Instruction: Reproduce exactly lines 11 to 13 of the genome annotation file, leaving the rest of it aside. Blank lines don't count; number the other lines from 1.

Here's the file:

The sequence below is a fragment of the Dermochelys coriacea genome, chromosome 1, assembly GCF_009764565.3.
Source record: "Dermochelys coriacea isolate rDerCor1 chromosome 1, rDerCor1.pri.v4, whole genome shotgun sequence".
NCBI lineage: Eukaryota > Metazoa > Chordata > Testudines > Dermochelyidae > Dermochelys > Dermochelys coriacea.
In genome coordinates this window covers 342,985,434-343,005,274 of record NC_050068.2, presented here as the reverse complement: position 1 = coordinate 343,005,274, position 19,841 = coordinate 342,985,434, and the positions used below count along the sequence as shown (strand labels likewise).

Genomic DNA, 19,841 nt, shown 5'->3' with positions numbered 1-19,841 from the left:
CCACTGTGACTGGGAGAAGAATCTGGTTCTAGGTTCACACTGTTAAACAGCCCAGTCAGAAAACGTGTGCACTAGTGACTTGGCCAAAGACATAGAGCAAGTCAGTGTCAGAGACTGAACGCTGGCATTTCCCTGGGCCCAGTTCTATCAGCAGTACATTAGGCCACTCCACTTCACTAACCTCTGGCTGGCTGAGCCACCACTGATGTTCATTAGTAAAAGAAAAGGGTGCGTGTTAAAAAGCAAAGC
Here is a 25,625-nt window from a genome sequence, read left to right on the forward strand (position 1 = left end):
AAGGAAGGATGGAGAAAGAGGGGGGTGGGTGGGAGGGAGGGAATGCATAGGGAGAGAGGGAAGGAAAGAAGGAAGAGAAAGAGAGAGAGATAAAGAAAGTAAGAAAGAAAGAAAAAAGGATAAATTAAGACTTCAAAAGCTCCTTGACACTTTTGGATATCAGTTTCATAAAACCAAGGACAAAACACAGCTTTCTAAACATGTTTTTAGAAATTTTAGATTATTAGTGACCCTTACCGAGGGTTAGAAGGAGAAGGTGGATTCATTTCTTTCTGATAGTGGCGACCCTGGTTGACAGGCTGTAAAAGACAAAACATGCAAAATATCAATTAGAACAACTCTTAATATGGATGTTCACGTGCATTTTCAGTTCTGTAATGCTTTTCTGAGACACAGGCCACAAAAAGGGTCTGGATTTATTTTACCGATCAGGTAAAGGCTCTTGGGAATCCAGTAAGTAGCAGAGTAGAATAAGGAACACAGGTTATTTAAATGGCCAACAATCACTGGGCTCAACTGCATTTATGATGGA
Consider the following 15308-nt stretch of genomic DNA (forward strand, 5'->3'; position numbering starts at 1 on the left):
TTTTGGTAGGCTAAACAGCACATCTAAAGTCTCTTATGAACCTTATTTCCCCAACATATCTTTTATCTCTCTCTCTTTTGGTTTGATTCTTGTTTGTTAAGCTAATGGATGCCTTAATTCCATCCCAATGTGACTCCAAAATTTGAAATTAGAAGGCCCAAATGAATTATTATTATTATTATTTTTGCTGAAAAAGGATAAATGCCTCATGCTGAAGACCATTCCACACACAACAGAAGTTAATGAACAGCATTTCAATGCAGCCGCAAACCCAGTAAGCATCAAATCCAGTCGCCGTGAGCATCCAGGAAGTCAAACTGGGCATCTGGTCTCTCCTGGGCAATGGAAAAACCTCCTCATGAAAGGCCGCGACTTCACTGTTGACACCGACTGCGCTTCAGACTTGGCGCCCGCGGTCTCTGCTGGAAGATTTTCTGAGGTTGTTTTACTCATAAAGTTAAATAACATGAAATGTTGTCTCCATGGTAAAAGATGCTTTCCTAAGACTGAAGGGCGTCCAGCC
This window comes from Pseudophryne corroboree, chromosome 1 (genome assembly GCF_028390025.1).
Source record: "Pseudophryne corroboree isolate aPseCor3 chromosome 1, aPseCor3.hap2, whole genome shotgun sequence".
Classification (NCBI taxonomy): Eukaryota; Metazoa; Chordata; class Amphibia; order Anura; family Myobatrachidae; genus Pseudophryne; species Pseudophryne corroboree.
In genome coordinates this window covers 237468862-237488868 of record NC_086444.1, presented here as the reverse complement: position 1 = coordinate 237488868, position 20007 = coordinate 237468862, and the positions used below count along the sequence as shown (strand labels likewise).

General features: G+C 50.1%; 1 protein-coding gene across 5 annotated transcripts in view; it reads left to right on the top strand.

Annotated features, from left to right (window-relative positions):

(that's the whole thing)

This window comes from Pseudophryne corroboree, chromosome 1 (genome assembly GCF_028390025.1).
Source record: "Pseudophryne corroboree isolate aPseCor3 chromosome 1, aPseCor3.hap2, whole genome shotgun sequence".
Classification (NCBI taxonomy): Eukaryota; Metazoa; Chordata; class Amphibia; order Anura; family Myobatrachidae; genus Pseudophryne; species Pseudophryne corroboree.